SECI Finally Finds The First Buyer for Manufacturing Linked Tender- GRIDCO

Highlights :

  • Though a small start considering the scale of the projects waiting for similar deals, the 500 MW deal with GRIDCO is a start.
  • More deals in the coming months will finally kickstart what was meant to be India’s largest single developer and manufacturing play
SECI Finally Finds The First Buyer for Manufacturing Linked Tender- GRIDCO

Late last week, SECI (Solar Energy Corporation of India) announced the first power supply agreement (PSA) in connection with its manufacturing-linked solar tenders, floated in November 2019. These were won by Adani Green and Azure Power finally. Signed in Bhubaneshwar between SECI and GRIDCO Limited (or Grid Cooperation of Odisha), a subsidiary of Odisha Electricity Regulatory Commission (OERC), the deal will see GRIDCO  acquire 500 MW of solar power from SECI under the interstate transmission system (ISTS)-connected solar projects linked with manufacturing program (Tranche-I). GRIDCO will be buying the power to fulfill its renewable purchase obligation (RPO) targets.

Interestingly, one of the winners, Azure Power, had indicated in an investor meet that it expects a slight markdown in tariffs to get these projects moving.

This is the first deal to be signed under for the manufacturing-linked tender, which had seen developers Adani Green Energy and Azure Power emerge as bid winners in January 2020. Since the award of letters to them over a year ago, this massive batch of solar projects has been stuck on account of its large capacity and high discovered tariff, resulting in SECI not finding any discoms willing to sign PSA’s and move the process along. Now that GRIDCO has made the first deal, things might be looking up for the rest of the unexecuted solar projects.


SECI had floated a first of its kind manufacturing-linked solar tender in November 2019 for 7 GW of solar capacity. The tender received a good response and was oversubscribed by 1 GW. With effectively a guaranteed off take for the first 3-4 years for the manufacturing that is set up, at a higher tariff ceiling price, the idea was to provide manufacturing investments with enough comfort for a ready demand and pricing in the initial phase.

Adani and Azure both won the bid to develop 2 GW of projects each with 500 MW of manufacturing capacity. The winning tariff quoted by both the companies was ₹2.92/kWh and the ceiling tariff for this tender was fixed at ₹2.93/kWh. This was to be the largest single investment in the country’s solar sector.

Later, under the greenshoe option, another 8 GW of solar projects were auctioned to be developed at the same tariff. Adani Green Energy won the bid to create 8 GW of solar projects at ₹2.92/kWh and Azure Power also won 4 GW at the same tariff. With a high tariff and a large capacity of 12 GW, SECI found it challenging to sell power to discoms, even after pooling this tariff with others discovered during the first half of 2020.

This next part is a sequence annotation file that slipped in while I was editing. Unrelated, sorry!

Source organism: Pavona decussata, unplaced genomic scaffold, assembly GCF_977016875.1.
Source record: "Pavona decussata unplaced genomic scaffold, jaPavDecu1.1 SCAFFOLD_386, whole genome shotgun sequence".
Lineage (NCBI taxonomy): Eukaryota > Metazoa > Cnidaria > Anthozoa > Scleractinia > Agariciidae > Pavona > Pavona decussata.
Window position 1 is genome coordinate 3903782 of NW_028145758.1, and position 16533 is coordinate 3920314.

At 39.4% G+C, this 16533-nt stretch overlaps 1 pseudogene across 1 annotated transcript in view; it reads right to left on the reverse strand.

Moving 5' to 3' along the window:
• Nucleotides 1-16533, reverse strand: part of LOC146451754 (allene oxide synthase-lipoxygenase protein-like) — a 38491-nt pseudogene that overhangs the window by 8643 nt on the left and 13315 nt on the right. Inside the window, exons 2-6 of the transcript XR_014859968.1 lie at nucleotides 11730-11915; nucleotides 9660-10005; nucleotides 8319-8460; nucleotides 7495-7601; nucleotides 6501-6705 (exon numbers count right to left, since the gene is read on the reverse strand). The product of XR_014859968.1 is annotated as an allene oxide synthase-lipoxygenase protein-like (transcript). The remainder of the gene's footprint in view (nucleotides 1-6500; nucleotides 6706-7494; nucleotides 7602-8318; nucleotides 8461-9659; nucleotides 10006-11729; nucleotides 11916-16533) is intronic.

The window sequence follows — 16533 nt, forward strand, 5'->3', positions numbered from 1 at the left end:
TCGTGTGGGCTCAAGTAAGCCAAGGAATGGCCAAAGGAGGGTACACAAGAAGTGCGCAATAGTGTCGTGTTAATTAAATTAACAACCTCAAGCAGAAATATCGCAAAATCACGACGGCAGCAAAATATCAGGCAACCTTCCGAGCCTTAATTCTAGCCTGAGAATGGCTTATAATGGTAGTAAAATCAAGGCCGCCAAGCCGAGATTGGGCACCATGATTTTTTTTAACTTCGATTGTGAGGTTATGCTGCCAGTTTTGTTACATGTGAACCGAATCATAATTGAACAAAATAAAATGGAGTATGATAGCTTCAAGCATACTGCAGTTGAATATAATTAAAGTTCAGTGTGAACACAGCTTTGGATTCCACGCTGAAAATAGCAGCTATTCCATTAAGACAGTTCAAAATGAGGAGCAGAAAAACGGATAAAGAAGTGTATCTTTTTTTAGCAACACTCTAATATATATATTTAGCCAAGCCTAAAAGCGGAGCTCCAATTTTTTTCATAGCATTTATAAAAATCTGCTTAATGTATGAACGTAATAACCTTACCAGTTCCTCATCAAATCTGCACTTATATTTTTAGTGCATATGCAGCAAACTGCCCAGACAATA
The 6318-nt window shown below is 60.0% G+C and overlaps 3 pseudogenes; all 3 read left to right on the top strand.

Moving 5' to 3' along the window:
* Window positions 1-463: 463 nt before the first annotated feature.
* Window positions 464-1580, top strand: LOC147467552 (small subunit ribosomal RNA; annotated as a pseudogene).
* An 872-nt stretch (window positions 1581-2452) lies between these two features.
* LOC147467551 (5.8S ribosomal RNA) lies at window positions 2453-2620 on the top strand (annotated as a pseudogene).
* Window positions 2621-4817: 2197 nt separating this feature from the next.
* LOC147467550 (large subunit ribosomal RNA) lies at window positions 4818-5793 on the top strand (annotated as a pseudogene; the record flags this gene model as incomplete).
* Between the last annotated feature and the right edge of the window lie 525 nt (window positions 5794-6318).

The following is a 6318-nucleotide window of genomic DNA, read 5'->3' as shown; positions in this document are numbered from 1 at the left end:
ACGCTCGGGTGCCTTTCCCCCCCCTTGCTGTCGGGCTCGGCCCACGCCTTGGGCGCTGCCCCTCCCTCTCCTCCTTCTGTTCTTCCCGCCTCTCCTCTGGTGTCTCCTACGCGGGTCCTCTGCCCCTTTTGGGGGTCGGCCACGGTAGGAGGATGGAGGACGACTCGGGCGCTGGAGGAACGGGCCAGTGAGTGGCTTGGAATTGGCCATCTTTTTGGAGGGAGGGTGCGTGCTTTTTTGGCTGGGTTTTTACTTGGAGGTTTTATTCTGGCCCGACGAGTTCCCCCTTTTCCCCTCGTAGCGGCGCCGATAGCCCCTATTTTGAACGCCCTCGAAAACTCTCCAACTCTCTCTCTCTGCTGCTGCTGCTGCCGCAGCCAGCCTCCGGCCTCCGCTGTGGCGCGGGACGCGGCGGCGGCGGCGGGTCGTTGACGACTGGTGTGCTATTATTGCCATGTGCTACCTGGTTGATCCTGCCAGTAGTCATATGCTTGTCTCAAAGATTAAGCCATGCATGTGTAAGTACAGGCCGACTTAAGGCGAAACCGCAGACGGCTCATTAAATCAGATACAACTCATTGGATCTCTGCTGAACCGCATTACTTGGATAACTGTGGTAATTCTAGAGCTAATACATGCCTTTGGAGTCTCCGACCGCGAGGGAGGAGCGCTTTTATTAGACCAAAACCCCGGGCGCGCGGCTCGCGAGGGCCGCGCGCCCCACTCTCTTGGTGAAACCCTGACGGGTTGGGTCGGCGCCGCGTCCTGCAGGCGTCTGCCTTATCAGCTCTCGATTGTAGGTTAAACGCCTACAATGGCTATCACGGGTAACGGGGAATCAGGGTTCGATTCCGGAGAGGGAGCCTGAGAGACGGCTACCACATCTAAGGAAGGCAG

As a solution, SECI decided to bundle the 12 GW of the solar in batches of 3 GWs. This bundling would be liable to changes depending on the actual commissioning achieved by the projects. For projects that are commissioned after June 2023, ISTS charges and losses would be applicable, and the cost of the project would differ.

The 3 GW of solar projects with the tariff of ₹2.92/kWh is to be bundled with 1.2 GW (Tranche VIII) and 2 GW (Tranche IX) of ISTS-connected solar projects, which were auctioned in February and June last year, respectively. The winning tariffs in the 1.2 GW auction ranged between ₹2.50/kWh and ₹2.5/kWh. The tariffs for the 2 GW auction were in the ₹2.36/kWh and ₹2.38/kWh range.

The resulting average tariff or the pooled tariff was around ₹2.66/kWh at which SECI planned to sign PSAs for 6.2 GW of solar projects.

Now that GRIDCO Limited has signed a fresh PSA with SECI, announcements of similar deals might be expected soon, accelerating the manufacturing-linked solar projects which have seen many a delay in the last year. Of course, much has changed since then, with the PLI scheme for solar manufacturing the notable change. Whether these projects will make in time to qualify for that remains to be seen.

A key consideration for a sale finally might also have been the gradual inching up of solar bids this year, from a low of Rs 2 to Rs 2.63 for MSEDCL’s tender, and generally at prices over Rs 2.40 now.

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Soumya Duggal

Soumya is a master's degree holder in English, with a passion for writing. It's an interest she has directed towards environmental writing recently, with a special emphasis on the progress being made in renewable energy.